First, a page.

Like most other sports, the creation of the ‘modern game’ in the likes of basketball, baseball and ice hockey came about in the late 1800’s.
Common wisdom would have it that baseball was the first of the ‘US Sports’ to reach a professional level… or at least acquire a set of codified rules, a governing body and an organisation of playing teams.
It was the National Association of Base Ball Players that gave baseball its first mark of distinction in 1857… which soon evolved into the National League in 1876 and then developed still further with the creation of the American League in 1901.
These two leagues became natural rivals with the baseball World Series, started in 1903, being the annual play-off between the championship winning team of each league.
A mainstay of American culture, the sport has spawned many famous names – Ty Cobb, Mickey Mantle, Babe Ruth – and iconic teams such as the New York Yankees, LA Dodgers and Boston Red Sox, known the world over.
The modern game of baseball… MLB
Like most American sports, the history of baseball is littered with team re-branding, mergers and re-locations but in 2000 Major League Baseball (MLB) saw the unification of the National and American League under one, single Commissioner of Baseball.
Often, rather simplistically, called the American version of cricket, baseball remains a huge favourite amongst sports fans and its seasonal attendances outstrip those of the NFL (American Football), NHL (ice hockey) and the NBA (basketball).
There are now 30 teams MLB franchises (29 in the USA and 1 in Canada) playing in two leagues (American & National) both made up of three divisions (East, West and Central).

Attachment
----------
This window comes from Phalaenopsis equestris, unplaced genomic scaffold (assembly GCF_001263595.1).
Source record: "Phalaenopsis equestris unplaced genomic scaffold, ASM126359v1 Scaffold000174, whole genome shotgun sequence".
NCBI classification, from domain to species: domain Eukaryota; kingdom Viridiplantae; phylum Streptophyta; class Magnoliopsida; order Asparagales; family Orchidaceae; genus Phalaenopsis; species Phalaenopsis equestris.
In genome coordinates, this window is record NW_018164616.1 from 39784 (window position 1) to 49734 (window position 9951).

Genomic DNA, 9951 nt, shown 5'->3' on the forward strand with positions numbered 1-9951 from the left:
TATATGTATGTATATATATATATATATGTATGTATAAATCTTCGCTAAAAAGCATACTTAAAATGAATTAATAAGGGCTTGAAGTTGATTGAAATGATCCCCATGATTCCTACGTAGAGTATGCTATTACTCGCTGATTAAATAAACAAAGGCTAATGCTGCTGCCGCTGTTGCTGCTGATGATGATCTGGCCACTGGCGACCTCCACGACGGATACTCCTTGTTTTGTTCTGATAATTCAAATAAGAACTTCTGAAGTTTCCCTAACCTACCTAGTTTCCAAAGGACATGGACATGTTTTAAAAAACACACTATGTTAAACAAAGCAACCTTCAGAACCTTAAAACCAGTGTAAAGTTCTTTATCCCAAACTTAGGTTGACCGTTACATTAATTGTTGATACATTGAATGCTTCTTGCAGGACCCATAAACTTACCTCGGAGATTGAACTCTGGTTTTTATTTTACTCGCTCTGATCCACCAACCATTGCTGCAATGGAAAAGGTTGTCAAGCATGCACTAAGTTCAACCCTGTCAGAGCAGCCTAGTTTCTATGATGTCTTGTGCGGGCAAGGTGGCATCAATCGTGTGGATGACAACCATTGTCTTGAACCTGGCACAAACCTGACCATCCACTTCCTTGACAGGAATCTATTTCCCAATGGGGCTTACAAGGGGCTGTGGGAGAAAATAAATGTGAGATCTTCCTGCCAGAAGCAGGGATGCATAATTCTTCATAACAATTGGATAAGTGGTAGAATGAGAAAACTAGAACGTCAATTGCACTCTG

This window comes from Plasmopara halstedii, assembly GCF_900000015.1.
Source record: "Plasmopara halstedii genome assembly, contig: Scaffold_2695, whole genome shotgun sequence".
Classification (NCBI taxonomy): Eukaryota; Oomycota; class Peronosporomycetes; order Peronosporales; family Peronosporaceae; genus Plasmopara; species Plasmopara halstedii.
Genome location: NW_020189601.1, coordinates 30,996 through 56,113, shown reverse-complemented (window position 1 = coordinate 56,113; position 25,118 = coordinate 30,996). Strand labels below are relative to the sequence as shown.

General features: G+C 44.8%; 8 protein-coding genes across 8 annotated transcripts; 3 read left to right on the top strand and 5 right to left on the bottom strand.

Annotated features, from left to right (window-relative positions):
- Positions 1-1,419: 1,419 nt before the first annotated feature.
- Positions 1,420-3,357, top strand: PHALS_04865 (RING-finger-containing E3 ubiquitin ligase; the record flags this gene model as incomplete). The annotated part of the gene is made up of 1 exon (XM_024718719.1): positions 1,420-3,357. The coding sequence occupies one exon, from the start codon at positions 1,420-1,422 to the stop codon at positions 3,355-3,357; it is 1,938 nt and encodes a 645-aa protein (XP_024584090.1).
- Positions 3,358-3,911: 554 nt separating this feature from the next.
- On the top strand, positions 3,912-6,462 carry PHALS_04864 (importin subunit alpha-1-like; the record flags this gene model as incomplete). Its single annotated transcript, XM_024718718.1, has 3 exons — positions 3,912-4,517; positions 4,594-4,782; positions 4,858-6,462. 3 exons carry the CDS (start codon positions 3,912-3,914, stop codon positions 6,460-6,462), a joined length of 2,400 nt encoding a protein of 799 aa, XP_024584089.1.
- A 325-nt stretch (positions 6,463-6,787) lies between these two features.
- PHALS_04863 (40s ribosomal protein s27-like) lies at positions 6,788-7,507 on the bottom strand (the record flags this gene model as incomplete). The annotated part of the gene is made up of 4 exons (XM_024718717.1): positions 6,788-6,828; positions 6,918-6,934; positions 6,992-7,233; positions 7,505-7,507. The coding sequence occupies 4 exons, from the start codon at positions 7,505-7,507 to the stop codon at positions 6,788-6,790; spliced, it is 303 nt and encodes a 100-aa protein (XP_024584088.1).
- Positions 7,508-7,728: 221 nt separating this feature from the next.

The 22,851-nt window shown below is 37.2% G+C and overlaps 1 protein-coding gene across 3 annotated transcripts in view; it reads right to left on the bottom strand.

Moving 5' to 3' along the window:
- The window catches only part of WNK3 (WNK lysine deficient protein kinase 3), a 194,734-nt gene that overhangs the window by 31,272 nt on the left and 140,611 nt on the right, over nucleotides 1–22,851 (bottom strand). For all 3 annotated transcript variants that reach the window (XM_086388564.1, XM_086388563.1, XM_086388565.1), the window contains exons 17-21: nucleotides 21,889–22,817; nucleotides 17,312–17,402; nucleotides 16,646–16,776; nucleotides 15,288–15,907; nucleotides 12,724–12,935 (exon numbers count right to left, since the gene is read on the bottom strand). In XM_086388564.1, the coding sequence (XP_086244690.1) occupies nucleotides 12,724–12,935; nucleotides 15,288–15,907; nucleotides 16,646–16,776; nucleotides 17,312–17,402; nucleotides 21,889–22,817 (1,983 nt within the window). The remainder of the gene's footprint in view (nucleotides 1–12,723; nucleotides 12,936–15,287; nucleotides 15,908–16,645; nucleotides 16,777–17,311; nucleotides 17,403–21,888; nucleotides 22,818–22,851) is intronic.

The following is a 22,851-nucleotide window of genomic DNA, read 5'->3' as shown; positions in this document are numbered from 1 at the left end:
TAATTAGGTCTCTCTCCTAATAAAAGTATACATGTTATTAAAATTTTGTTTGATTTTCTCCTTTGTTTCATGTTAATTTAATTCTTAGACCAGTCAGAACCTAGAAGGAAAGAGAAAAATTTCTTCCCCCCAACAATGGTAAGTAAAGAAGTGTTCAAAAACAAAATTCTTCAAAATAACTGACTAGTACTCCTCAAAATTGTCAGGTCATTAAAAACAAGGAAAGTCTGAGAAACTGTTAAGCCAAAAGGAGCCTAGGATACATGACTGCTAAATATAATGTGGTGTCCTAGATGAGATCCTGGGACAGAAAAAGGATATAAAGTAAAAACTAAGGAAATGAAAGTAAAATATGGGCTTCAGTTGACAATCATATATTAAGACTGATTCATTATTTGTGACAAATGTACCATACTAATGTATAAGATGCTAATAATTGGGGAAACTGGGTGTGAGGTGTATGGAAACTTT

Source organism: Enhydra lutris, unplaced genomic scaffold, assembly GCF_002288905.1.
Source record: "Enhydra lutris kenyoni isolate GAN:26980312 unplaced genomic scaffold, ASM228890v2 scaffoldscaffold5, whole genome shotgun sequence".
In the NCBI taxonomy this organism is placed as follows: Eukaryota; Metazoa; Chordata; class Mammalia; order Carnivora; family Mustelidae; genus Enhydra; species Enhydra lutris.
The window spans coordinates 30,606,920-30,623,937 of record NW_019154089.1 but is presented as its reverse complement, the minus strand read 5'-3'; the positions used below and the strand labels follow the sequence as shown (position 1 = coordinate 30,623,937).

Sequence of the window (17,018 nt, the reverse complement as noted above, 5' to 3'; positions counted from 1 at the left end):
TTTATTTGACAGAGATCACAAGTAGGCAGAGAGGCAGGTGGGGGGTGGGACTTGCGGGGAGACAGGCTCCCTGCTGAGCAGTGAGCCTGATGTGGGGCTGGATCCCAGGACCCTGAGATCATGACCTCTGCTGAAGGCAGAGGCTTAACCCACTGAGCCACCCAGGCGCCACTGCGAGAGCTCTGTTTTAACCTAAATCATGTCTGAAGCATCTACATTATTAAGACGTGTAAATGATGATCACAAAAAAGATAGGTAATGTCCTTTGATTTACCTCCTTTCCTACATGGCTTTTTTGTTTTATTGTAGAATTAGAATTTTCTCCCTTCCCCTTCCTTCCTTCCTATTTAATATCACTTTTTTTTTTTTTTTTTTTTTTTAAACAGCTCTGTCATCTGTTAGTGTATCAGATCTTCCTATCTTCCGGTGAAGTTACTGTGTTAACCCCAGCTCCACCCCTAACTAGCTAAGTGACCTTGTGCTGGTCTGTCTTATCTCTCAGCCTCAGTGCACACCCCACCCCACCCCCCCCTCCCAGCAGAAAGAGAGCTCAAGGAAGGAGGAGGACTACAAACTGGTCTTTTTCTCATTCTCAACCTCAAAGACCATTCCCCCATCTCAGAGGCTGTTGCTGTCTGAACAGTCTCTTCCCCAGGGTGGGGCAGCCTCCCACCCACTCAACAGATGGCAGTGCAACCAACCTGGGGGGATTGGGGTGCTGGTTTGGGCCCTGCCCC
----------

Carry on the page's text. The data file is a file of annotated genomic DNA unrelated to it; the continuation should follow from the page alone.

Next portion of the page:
Ten teams from each league, after the regular season, make it into the post season play-offs.
These teams then play down to just two, the championship team from the AL and NL… and they compete in the annual best-of-seven World Series.
The MLB season usually runs from late March/early April through to October.
The rise of basketball… and the NBA
The name of Dr. James Naismith is familiar to all basketball fans.
Back in 1891 the PE teacher from Springfield, Massachusetts created an indoor game to maintain his students activity levels when playing outdoor sports wasn’t possible.
But the game has come a long way from the time Naismith nailed a peach basket (hence “basket ball”) to the gymnasium wall all those years ago…
Teams spread through the schools and colleges of America (Naismith was teaching at a YMCA school when he created the game) and by 1898 there was a National Basketball League in place – although this first organisation lasted barely five years.
But at college level, the sport flourished through the early 1900’s… helped by the creation of the body that would later become the National Collegiate Athletic Association (NCAA).
In 1937 the National Basketball League (NBL) was formed… and nine years later the Basketball Association of America (BAA) came into being.
It was in 1949 when the two merged that the National Basketball Association (NBA) first appeared and the sport had a professional, unified governing body.
Just 11 teams were in the original league… the number growing to the current level of 30 basketball franchises (29 in the USA and 1 in Canada).
The first winners of the NBA title in 1950, winning the Walter A. Brown Trophy, were the Minneapolis Lakers (later the LA Lakers).
Pro basketball teams now play for the Larry O’Brien Championship Trophy, the cup being renamed in 1984 after the NBA Commissioner of the same name… the inaugural winners being the Boston Celtics.
The Celtics are in fact the most successful team in NBA history, winning 17 titles to 16 for the Lakers, with the Chicago Bulls (6) next on the list.
The modern day NBA is split into two sections, the Eastern Conference and the Western Conference. And like other US Sports these are further separated into smaller divisions… Atlantic, Central and Southeast (Eastern) and Northwest, Pacific and Southwest (Western).
The season starts in late October, early November and runs through until May/June when the play-offs and NBA Finals take place.